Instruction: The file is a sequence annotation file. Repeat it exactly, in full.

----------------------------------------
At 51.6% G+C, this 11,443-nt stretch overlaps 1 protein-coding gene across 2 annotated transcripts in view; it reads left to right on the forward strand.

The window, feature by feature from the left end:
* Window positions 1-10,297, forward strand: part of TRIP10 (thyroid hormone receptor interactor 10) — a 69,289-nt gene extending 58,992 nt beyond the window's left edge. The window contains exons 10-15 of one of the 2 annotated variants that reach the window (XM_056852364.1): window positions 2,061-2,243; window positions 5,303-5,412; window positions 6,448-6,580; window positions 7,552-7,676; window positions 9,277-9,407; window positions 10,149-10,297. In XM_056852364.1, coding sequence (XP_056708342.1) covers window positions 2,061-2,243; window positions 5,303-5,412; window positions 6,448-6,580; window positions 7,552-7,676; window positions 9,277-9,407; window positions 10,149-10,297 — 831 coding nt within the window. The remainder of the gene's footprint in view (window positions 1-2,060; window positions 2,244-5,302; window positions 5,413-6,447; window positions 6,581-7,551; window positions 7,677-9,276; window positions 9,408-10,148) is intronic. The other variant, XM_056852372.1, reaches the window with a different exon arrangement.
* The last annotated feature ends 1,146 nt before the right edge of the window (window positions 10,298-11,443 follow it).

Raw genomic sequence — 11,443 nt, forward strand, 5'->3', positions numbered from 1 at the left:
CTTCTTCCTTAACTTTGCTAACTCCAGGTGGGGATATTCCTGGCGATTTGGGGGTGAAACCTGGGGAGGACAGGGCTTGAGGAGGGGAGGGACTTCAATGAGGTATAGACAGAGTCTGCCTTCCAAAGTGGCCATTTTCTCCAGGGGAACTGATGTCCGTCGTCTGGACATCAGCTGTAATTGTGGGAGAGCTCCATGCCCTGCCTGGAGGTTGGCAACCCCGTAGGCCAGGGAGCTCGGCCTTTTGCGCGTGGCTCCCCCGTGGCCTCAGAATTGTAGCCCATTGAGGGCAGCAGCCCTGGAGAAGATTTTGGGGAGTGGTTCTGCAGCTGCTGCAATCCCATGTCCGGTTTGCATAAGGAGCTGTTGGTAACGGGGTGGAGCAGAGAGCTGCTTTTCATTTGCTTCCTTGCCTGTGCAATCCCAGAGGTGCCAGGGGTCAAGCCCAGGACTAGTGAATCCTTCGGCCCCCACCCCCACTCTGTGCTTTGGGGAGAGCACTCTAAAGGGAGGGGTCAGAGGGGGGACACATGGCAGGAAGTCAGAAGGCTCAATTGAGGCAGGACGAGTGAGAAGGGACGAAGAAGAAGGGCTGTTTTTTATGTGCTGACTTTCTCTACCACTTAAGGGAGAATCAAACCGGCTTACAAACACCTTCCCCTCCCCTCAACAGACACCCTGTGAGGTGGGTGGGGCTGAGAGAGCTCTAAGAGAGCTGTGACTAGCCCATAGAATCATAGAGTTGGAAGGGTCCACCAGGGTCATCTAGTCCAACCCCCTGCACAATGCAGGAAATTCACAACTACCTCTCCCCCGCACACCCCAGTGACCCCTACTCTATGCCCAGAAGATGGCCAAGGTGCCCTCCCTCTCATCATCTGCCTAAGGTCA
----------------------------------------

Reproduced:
At 51.6% G+C, this 11,443-nt stretch overlaps 1 protein-coding gene across 2 annotated transcripts in view; it reads left to right on the forward strand.

The window, feature by feature from the left end:
* Window positions 1-10,297, forward strand: part of TRIP10 (thyroid hormone receptor interactor 10) — a 69,289-nt gene extending 58,992 nt beyond the window's left edge. The window contains exons 10-15 of one of the 2 annotated variants that reach the window (XM_056852364.1): window positions 2,061-2,243; window positions 5,303-5,412; window positions 6,448-6,580; window positions 7,552-7,676; window positions 9,277-9,407; window positions 10,149-10,297. In XM_056852364.1, coding sequence (XP_056708342.1) covers window positions 2,061-2,243; window positions 5,303-5,412; window positions 6,448-6,580; window positions 7,552-7,676; window positions 9,277-9,407; window positions 10,149-10,297 — 831 coding nt within the window. The remainder of the gene's footprint in view (window positions 1-2,060; window positions 2,244-5,302; window positions 5,413-6,447; window positions 6,581-7,551; window positions 7,677-9,276; window positions 9,408-10,148) is intronic. The other variant, XM_056852372.1, reaches the window with a different exon arrangement.
* The last annotated feature ends 1,146 nt before the right edge of the window (window positions 10,298-11,443 follow it).

Raw genomic sequence — 11,443 nt, forward strand, 5'->3', positions numbered from 1 at the left:
CTTCTTCCTTAACTTTGCTAACTCCAGGTGGGGATATTCCTGGCGATTTGGGGGTGAAACCTGGGGAGGACAGGGCTTGAGGAGGGGAGGGACTTCAATGAGGTATAGACAGAGTCTGCCTTCCAAAGTGGCCATTTTCTCCAGGGGAACTGATGTCCGTCGTCTGGACATCAGCTGTAATTGTGGGAGAGCTCCATGCCCTGCCTGGAGGTTGGCAACCCCGTAGGCCAGGGAGCTCGGCCTTTTGCGCGTGGCTCCCCCGTGGCCTCAGAATTGTAGCCCATTGAGGGCAGCAGCCCTGGAGAAGATTTTGGGGAGTGGTTCTGCAGCTGCTGCAATCCCATGTCCGGTTTGCATAAGGAGCTGTTGGTAACGGGGTGGAGCAGAGAGCTGCTTTTCATTTGCTTCCTTGCCTGTGCAATCCCAGAGGTGCCAGGGGTCAAGCCCAGGACTAGTGAATCCTTCGGCCCCCACCCCCACTCTGTGCTTTGGGGAGAGCACTCTAAAGGGAGGGGTCAGAGGGGGGACACATGGCAGGAAGTCAGAAGGCTCAATTGAGGCAGGACGAGTGAGAAGGGACGAAGAAGAAGGGCTGTTTTTTATGTGCTGACTTTCTCTACCACTTAAGGGAGAATCAAACCGGCTTACAAACACCTTCCCCTCCCCTCAACAGACACCCTGTGAGGTGGGTGGGGCTGAGAGAGCTCTAAGAGAGCTGTGACTAGCCCATAGAATCATAGAGTTGGAAGGGTCCACCAGGGTCATCTAGTCCAACCCCCTGCACAATGCAGGAAATTCACAACTACCTCTCCCCCGCACACCCCAGTGACCCCTACTCTATGCCCAGAAGATGGCCAAGGTGCCCTCCCTCTCATCATCTGCCTAAGGTCA